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January 23, 2013

Establishing consistency

Coming off of a huge road win at Washington Saturday, the Runnin' Utes have a great opportunity at home against Cal to turn their season around.

The Utes finally found themselves on the right side of seemingly every call, every bounce of the ball and were a step ahead of virtually every hustle play at the Huskies' Alaska Airlines Arena Saturday. In short, practically everything went exactly right, something to which the Utes are not accustomed.

The end result was Utah's first ever Pac-12 road victory. The Utes are now heading into a three game home stretch just prior to a very winnable game at Oregon State, who remains the only Pac-12 team without a conference victory.

While Utah's next four opponents fall squarely into the lower half of the Pac-12 conference standings, each one has a respectable record, featuring quality wins and some close calls against top notch competition.

Although the stretch is nothing to scoff at, it represents Utah's best chance to put together a string of wins following its recently snapped and certainly ugly five game conference skid.

In short, the stretch is critical.

After an exceptional performance against Washington, it remains to be seen whether or not this Utah team can put up the effort and consistency for two or more games in a row. Krystkowiak's team has enjoyed three win streaks this season, winning a season-high three consecutive games over the Thanksgiving holiday, and had a pair of two-game win streaks in pre-season.

Eighteen games into the season, the numbers show that the Utes aren't particularly adept at stringing together wins, despite some impressive, albeit sporadic outings. Now, the challenge for Utah is to put together a string of conference wins, which would represent the next step in its progression.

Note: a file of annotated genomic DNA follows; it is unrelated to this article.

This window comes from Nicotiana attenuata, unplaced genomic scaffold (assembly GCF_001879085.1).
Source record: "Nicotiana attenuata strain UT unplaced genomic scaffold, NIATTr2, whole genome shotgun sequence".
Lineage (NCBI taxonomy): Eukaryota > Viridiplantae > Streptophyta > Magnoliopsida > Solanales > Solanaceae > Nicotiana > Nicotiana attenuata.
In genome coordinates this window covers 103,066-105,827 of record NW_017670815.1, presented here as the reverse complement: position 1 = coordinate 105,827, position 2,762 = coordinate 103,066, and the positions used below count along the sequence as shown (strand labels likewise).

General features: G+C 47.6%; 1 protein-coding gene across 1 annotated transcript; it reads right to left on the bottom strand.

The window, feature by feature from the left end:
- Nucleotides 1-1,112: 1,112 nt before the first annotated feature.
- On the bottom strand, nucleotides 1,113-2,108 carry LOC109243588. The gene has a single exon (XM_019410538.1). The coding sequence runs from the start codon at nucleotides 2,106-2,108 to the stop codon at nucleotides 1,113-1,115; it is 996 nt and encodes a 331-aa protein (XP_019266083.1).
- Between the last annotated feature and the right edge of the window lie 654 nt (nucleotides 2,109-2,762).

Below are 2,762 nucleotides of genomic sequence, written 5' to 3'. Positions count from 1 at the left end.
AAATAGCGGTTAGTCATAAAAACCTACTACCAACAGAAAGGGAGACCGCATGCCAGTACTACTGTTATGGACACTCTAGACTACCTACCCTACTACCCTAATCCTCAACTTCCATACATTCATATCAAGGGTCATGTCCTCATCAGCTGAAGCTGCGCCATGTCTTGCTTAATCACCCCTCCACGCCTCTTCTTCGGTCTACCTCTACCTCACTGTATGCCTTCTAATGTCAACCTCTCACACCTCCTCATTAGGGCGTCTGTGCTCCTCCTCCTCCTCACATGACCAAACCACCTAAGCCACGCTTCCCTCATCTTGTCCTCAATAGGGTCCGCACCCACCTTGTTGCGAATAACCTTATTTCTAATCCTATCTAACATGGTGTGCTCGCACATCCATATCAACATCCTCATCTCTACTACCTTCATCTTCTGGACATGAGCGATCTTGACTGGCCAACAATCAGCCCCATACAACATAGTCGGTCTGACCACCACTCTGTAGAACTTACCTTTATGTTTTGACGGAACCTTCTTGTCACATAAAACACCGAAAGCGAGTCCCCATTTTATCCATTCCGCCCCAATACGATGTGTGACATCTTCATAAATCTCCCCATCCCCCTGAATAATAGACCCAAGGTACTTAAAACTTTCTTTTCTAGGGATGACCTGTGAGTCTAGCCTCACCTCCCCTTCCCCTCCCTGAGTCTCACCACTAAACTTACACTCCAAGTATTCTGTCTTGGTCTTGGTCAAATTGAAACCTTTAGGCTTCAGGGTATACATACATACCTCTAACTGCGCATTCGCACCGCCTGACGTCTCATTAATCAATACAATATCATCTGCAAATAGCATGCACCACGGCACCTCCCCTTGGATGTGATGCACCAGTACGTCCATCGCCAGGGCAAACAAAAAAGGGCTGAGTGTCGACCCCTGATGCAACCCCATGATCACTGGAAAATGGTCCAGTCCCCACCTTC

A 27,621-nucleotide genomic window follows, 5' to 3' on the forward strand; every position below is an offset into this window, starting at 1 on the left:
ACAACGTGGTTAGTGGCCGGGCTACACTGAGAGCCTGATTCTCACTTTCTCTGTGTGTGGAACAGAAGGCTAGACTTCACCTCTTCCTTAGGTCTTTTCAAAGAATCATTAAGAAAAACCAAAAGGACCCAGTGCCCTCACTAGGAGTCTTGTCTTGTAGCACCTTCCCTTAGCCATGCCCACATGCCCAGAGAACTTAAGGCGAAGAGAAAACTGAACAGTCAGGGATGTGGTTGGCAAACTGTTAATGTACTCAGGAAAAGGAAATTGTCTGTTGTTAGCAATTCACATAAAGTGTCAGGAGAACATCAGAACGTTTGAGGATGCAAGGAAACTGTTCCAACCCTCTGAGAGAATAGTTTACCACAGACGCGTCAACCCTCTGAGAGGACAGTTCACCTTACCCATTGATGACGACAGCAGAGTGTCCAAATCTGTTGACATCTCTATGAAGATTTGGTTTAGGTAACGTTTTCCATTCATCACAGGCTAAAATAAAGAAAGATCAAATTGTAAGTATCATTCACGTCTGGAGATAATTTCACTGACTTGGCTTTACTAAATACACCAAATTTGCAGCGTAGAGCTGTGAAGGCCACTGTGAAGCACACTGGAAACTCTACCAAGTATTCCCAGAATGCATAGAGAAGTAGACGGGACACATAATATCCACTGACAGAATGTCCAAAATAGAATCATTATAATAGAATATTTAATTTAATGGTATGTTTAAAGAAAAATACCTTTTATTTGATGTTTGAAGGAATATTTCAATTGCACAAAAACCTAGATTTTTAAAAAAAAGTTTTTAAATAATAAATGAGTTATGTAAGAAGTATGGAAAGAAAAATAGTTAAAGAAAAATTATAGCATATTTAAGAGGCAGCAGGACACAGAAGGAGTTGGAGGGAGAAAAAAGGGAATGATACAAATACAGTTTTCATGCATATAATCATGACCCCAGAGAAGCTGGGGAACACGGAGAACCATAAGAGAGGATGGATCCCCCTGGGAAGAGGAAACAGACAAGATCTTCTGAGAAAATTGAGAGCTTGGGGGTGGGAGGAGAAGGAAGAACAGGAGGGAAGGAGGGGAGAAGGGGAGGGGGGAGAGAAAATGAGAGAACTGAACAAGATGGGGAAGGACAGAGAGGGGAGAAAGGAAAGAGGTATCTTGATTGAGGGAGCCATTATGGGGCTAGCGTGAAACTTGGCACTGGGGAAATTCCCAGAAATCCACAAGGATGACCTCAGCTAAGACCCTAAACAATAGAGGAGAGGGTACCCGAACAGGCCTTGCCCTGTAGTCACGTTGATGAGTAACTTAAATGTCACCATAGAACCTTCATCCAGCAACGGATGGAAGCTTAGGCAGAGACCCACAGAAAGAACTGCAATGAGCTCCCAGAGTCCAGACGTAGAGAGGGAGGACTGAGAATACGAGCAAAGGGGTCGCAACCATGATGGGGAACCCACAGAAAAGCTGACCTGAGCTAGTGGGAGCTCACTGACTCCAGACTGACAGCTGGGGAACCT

The Utes insist they are ready to take that step. Though optimistic and confident, no player can put his finger on how it ought to be done, other than to try to duplicate the things that have worked for them in the past.

"I don't know if there's any one thing we can do. We just have to try to find a way to come out with that same mind-set we had at Washington," Jason Washburn said. "We have to try to find a way to take everything we did well and bring it with us here against Cal on Thursday."

Herein lies the challenge, because at the end of the day, the win over Washington means very little other than a notation in a record book somewhere in Walnut Creek, California if Utah can't parlay the win into something of a run.

Freshman cornerstone Jordan Loveridge took a pass at the secret to extending the winning formula into Thursday's contest.

"I think getting ahead early, and not having the pressure of playing from behind is big," he offered, and correctly so. "We have to keep playing defense, running our sets, making smart decisions."

Every comment made was correct, and genuine, but still offered no explanation for how it might actually be executed. After all, every answer given should have applied to every one of the 18 games on the schedule, and with a 9-9 record, and a series of close losses, and not-so close losses Utah has proven itself to be the very picture of inconsistency.

Indeed, this team has been here before; enjoying the high points and pinnacles, only to fall miserably short in subsequent outings. Each time it has been the victim of its own violent inconsistency.

Head coach Larry Krystkowiak had some thoughts of his own on the matter.